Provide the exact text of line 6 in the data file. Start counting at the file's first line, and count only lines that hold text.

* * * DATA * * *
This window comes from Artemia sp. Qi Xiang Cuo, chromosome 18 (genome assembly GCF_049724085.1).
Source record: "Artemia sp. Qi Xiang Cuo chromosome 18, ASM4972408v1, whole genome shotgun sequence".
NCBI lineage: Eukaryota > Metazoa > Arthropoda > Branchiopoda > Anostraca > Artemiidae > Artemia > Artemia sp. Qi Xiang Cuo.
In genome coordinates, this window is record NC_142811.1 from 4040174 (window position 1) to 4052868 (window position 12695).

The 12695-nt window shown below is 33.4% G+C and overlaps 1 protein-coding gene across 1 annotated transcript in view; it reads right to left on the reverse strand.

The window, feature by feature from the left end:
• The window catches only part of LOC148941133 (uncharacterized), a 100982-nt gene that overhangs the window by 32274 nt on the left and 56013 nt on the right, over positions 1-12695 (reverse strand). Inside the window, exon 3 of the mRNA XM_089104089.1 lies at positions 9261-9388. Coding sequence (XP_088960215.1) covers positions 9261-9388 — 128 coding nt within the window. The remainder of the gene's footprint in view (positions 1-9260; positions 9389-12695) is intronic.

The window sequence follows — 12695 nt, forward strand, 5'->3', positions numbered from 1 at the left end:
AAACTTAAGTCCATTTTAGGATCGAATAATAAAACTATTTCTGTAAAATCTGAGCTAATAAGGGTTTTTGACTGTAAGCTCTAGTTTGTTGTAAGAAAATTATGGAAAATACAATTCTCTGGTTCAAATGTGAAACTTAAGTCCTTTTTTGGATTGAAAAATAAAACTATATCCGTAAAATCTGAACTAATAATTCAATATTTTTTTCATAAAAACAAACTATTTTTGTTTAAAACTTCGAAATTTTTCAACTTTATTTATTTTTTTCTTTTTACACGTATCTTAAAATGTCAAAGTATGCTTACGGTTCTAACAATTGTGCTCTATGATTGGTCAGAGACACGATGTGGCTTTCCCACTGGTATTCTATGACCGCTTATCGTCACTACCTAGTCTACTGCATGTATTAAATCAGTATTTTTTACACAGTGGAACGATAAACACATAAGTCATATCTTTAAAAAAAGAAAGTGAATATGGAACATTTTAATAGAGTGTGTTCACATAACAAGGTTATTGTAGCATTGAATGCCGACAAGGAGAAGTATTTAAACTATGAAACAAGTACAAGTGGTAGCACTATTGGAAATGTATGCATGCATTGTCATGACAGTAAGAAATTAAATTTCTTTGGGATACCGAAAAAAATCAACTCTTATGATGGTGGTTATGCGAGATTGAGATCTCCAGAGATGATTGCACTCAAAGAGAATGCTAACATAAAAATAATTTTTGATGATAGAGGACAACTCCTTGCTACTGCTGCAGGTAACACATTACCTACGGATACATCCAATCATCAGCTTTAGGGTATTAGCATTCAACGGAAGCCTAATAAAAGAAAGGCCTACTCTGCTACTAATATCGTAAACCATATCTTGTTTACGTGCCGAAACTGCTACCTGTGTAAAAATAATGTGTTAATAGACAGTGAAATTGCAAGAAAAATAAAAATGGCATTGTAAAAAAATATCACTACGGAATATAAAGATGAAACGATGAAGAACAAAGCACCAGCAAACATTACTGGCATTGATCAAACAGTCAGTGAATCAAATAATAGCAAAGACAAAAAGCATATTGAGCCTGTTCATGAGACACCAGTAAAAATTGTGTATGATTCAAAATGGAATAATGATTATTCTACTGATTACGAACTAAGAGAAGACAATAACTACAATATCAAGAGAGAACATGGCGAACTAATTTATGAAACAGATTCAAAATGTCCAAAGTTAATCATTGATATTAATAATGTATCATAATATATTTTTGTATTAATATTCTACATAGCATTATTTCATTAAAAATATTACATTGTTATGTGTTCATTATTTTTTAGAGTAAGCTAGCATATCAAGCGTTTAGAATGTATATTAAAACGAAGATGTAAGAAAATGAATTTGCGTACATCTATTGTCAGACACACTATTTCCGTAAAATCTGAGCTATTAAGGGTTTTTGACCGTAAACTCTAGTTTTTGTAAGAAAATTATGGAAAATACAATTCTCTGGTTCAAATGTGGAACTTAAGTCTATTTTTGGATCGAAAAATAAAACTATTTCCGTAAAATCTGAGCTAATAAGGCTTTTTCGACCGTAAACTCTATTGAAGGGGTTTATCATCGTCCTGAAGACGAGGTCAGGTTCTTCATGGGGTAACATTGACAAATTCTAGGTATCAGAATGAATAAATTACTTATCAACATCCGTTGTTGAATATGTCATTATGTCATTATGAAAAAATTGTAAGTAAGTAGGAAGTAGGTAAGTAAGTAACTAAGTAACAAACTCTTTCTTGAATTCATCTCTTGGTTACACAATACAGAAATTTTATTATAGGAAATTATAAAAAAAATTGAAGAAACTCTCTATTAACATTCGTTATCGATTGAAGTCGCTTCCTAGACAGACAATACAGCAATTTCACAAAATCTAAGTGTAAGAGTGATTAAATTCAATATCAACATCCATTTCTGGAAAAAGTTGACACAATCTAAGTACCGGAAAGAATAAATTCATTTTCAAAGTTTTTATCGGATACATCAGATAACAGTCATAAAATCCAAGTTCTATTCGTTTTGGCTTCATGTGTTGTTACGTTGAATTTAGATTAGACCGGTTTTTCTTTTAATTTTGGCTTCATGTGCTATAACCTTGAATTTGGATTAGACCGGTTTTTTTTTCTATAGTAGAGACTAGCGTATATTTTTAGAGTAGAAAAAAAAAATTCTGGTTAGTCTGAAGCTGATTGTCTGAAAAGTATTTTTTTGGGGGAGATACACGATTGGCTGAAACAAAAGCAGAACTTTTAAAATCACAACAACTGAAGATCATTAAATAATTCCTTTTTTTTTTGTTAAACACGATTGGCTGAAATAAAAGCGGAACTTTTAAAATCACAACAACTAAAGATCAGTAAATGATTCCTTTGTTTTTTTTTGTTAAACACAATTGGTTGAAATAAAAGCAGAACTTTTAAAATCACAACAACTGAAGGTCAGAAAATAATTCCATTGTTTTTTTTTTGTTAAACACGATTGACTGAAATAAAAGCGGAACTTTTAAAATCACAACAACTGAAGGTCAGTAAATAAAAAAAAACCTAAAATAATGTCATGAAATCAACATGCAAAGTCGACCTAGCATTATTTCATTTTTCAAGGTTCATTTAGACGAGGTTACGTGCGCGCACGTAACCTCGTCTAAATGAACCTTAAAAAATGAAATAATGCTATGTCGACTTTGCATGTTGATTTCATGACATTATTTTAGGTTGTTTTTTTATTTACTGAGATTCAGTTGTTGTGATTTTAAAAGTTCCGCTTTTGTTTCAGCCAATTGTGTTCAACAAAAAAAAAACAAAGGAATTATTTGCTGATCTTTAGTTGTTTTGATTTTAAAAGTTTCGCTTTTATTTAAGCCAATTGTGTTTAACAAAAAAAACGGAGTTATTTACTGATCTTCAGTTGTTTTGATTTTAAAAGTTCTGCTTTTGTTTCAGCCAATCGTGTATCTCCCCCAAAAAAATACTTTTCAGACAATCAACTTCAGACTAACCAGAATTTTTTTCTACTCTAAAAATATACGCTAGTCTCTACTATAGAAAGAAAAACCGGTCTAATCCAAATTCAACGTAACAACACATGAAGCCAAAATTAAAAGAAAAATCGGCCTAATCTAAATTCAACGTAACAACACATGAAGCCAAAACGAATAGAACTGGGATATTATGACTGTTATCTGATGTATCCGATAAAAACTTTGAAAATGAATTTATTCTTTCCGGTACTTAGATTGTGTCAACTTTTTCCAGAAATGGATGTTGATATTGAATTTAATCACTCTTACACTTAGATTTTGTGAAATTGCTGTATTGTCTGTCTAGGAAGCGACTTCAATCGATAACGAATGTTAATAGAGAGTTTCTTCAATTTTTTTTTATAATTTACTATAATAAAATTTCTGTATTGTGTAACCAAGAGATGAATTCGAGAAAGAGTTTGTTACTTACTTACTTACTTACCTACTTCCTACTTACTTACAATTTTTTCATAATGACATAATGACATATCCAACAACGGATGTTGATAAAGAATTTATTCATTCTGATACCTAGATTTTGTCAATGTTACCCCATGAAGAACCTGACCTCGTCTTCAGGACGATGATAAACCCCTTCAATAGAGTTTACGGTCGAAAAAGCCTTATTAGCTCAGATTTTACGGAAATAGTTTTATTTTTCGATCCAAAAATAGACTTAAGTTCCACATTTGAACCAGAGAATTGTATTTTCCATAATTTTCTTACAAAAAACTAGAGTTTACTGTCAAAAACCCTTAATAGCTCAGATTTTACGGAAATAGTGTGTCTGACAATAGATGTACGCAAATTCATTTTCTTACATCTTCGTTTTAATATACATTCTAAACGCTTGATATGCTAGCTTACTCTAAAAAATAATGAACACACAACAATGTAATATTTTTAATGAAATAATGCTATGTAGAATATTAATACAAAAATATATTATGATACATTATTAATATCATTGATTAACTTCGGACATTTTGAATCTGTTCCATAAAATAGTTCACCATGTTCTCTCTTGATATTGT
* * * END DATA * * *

The window, feature by feature from the left end: